This is the winter of the Democrats' discontent. Since last November the party has been wringing its collective hands over Ronald Reagan's political ascendancy. It flagellated itself on TV the night of the State of the Union message. At its latest conclave, it brought in David Gergen to tell it the secret of Ronald Reagan's success and a "motivational" psychologist from Elizabeth Arden cosmetics to diagnose its ills. Hardly a week goes by without some leading Democrat's issuing a call for the party to come up with new ideas and values, or to return to some of the old ones.
Meanwhile, with a few notable exceptions, the party's leaders have tried to keep up with the president in running as far and as fast as possible from the central domestic issue of our time -- the serious and lasting damage of the administration's massive budget deficits. Because of those deficits, we are busily distributing all over the world IOUs that our children will have to honor. And once foreigners begin to find our mounting pile of IOUs less attractive, as inevitably will happen some day, financing the deficits will start soaking up the nation's limited supply of domestic saving and thereby squeeze out the productive investment on which our future living standards depend.
Given their huge magnitude, there is no way to cut the deficits down to size without attacking all the main components of the budget -- reducing defense spending, raising taxes, imposing a temporary freeze on cost-of-living adjustments in Social Security and paring other forms of domestic spending. That fact is an open secret. Nearly everyone who knows the budget numbers is aware of it -- David Stockman, Alice Rivlin, Martin Feldstein and Walter Heller, to name the most prominent. But the Democratic leaders appear to have joined a conspiracy with the administration to keep silent about these facts.
The president pays lip service to cutting the deficit and says it all can be done by reducing civilian spending, while defense and Social Security outlays go scot-free and taxes remain untouched. The Democrats pay equal lip service to deficit reduction, but try to distinguish themselves by concentrating on cuts in defense spending. While some cuts in the defense budget are in order, they know and I know that a $250 billion deficit can never be cured principally by cutting the Pentagon's budget. Raise taxes? Why, the Democratic leadership would rather be caught dead than espouse a tax increase, especially after what happened to poor Walter Mondale. Freeze cost-of-living allowances in Social Security? Even more unmentionable. They would much rather play a coy waiting game, lie back and -- they hope -- let Ronald Reagan rhe whirlwind of his own policies. All the political conferences and idea seminars in the world can't make that strategy add up to anything but an abdication of leadership.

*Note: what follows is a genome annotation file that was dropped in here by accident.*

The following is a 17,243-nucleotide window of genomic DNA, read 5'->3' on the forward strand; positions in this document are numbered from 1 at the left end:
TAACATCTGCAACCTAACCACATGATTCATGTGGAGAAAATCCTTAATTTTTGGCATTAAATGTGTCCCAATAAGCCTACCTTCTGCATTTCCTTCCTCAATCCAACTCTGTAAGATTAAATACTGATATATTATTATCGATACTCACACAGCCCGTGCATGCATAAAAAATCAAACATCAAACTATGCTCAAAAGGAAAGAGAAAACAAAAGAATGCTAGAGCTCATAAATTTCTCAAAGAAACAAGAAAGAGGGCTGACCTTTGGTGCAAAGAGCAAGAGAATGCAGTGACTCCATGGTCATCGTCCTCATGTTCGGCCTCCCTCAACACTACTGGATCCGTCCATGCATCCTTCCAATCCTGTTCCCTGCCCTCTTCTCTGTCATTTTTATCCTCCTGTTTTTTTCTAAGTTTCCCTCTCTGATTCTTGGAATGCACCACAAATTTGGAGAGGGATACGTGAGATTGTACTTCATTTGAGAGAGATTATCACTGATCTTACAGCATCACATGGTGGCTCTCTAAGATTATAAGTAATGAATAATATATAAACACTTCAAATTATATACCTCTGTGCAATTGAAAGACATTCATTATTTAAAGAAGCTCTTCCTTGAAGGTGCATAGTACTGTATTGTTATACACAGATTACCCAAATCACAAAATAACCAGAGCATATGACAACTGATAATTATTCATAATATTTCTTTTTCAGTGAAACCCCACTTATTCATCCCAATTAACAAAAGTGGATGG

The Democrats, I think, badly misread the current situation in two ways. In the first place, you cannot explain Ronald Reagan's political strength purely on the basis of personal magnetism and great PR. While the president does derive some of his political strength from being the Great Communicator, he also gets it by possessing a stubborn core of ideas and principles that he sticks to even when short-term political considerations argue for their abandonment. (Balanced budgets, it turns out, are not in that core of ideas, but an unshakable belief in the virtues of low taxes and a massive defense buildup is.) He trims and cuts like all successful politicians, but he doesn't yield on those core ideas. And so, beneath the tactical maneuvering of a shrewd politician, voters also sense some fixed principles and a willingness to take political risks to carry out those principles. People like that firmness, even when they are not sure they fully subscribe to all the principles involved.
The second fallacy of current Democratic strategy is the belief that if they only play it safe, Ronald Reagan's budget deficits will finally do him in. They will then inherit the mantle. But the terrible fact about the deficits is that we may be able to keep on issuing the IOUs to ourselves and the rest of the world for some time yet. With a little bit of Irish luck most of the long- term damage from the budget deficits may not show up for a while, maybe even for four years.
On these matters of timing, of course, no one can be certain. The Democrats can play it safe and gamble that the toss of the economic coin will give them power in 1988. But if they lose the toss, they will have neither power nor a basis for principled opposition. And even if they win, the power won't last very long because they will not have laid the necessary groundwork to do the very hard things that will then be necessary to undo the legacy of Reaganomics. Or, they can take some risks now and tell it like it is -- tax increases, Social Security freezes and all.
You simply cannot make it credible to the public that the administration's deficits are a massive national problem unless you also show a willingness to propose effective remedies against it. While no one can guarantee success by that route either, the Democrats will at least have made themselves a party able to govern when they do come to power. In politics, as in business, there are few large returns without large risks.
It is hard to know exactly where to draw the line between making pragmatic accommodations and taking the strategic risks that go with leadership. I don't pretend to know just where that line is. But right now it is my impression that most of the Democratic leaders are so far behind that line that they risk being lost from sight.